A rare photo of a mother tiger and her cubs sparked hope for the endangered species in Thailand.
Hidden cameras placed throughout Thungyai-Huai Kha Khaeng wildlife sanctuaries showed images of 120 tigers over the course of a one-year period ending in April 2023. This number was an increase from the previous year’s sightings, which totaled 100 tigers.
While the recent increase in sightings reveals the species’ headway, there is still a long way to go in terms of conservation efforts.
“It shows we are going in the right direction but still we are alert, and still watching the situation,” said Somphot Duangchantrasiri, the head of Khao Nang Ram wildlife research station at the Department of National Parks. “If we stop what we are doing, then the number could go down.”
Despite these rising numbers, tiger populations in Southeast Asia are still in critical danger.
Poaching has been one of the main reasons Thailand’s tiger population has experienced rapid decline in the past. Since the beginning of the 1900s, the tiger population has dropped 97%, declining from 100,000 tigers to only 3,200 wild tigers today.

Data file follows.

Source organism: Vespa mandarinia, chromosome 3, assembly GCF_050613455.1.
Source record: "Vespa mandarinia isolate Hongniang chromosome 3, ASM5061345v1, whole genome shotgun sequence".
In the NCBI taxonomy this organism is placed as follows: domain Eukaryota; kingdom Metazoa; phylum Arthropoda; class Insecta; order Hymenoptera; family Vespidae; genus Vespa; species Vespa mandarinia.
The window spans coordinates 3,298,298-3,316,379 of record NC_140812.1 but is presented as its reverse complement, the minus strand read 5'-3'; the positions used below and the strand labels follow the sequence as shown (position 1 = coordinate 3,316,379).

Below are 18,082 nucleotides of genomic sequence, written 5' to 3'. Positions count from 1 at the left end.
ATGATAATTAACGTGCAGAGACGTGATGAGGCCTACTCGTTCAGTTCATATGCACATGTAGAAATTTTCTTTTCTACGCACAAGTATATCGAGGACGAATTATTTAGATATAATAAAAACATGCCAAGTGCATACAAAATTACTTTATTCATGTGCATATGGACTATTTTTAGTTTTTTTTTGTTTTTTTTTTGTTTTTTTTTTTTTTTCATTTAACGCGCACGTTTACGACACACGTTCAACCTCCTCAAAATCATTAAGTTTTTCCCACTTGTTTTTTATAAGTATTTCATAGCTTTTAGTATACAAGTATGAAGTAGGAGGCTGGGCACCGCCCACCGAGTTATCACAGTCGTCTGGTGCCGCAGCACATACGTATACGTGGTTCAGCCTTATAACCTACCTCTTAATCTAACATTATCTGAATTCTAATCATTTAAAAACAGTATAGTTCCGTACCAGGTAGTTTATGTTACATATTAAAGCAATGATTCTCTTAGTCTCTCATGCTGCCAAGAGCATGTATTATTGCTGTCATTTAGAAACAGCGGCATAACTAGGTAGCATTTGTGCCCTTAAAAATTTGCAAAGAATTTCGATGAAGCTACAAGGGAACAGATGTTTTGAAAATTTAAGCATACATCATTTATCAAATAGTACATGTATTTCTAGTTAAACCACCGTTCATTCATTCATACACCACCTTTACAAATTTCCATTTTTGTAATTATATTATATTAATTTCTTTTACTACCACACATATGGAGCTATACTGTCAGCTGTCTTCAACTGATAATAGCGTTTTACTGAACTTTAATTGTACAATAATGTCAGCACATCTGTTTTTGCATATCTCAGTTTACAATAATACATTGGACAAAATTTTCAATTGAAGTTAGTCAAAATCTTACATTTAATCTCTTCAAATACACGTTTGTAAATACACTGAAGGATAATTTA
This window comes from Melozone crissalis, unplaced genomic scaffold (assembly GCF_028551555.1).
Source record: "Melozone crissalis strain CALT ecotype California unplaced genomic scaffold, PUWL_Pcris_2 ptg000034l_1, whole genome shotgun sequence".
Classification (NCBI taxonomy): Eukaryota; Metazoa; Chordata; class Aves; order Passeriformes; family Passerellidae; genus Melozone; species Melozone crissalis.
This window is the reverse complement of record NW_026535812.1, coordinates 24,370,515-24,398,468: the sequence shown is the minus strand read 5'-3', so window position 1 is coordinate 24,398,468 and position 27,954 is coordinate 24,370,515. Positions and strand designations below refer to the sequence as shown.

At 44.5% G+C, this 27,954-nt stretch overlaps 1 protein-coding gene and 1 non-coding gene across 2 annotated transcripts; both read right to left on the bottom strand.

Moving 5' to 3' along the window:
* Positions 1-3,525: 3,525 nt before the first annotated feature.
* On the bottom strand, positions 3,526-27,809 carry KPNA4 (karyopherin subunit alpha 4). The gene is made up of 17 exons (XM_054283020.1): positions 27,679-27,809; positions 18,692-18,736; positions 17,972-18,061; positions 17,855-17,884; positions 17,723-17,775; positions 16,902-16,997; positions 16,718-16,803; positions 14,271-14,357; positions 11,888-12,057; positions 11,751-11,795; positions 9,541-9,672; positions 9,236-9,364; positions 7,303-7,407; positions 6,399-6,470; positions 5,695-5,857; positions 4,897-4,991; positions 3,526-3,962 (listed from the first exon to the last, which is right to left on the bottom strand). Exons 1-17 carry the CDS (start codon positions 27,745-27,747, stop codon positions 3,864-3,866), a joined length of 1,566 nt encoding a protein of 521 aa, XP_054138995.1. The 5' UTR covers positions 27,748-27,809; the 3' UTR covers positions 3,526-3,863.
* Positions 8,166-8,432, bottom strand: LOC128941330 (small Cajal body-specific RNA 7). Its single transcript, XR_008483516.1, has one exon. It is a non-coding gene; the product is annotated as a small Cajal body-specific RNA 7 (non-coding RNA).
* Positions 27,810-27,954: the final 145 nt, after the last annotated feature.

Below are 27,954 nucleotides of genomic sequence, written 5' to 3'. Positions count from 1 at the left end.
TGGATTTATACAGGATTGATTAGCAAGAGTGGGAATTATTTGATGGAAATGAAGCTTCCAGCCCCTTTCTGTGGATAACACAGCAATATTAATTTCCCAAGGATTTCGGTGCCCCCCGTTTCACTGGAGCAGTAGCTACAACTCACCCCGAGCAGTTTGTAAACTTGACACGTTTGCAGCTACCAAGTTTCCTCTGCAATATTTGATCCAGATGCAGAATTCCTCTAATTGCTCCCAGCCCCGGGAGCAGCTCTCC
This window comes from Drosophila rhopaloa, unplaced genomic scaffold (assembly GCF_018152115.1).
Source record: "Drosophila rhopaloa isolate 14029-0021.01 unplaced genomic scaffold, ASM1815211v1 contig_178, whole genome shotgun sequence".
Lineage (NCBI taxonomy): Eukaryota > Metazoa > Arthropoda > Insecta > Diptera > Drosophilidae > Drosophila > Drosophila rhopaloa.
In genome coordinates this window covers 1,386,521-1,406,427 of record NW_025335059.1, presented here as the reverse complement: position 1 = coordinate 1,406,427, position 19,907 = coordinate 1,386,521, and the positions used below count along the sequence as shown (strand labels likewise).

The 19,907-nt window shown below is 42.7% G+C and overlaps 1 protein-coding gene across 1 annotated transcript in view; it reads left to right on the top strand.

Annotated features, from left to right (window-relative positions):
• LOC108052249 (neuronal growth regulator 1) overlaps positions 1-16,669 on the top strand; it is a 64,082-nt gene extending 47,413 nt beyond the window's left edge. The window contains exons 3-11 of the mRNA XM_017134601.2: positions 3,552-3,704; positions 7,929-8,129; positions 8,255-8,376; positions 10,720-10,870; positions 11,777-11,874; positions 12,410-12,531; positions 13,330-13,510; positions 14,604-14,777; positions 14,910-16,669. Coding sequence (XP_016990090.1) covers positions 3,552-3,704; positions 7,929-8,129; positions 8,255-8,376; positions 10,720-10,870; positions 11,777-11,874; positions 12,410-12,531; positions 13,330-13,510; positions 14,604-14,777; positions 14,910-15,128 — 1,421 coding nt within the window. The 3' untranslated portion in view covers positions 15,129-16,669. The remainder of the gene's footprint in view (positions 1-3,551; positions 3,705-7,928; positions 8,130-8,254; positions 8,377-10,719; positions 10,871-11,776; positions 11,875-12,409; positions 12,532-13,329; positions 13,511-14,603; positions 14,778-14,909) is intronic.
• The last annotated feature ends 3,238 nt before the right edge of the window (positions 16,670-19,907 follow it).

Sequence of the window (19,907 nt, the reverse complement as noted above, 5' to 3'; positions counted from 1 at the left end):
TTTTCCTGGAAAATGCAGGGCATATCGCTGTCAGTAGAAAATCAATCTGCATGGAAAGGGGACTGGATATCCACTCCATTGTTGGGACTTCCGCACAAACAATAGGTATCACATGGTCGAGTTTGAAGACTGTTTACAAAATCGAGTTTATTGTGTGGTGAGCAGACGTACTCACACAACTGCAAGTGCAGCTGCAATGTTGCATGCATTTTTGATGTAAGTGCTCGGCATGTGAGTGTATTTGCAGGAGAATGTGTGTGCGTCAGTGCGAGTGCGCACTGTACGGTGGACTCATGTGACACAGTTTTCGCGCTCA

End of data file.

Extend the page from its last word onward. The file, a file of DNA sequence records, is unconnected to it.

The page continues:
However, increased patrolling has helped reduce the number of poached tigers, according to Duangchantrasiri.
Conservationists have also been working to restore the population of key tiger prey, such as the sambar deer. Duangchantrasiri believes the increase in deer has also contributed to the tiger population’s recovery.
The cub sighting is a critical turning point, according to conservationists in Thailand.
“This is a big news for us,” said Rattapan Pattanarangsan, the conservation programme manager at the NGO Panthera Thailand. “But now we are the source, we can produce tigers from our place. That means our place is safe enough and has enough prey for the mothers to eat and breed.”
Join our free newsletter for cool news and cool tips that make it easy to help yourself while helping the planet.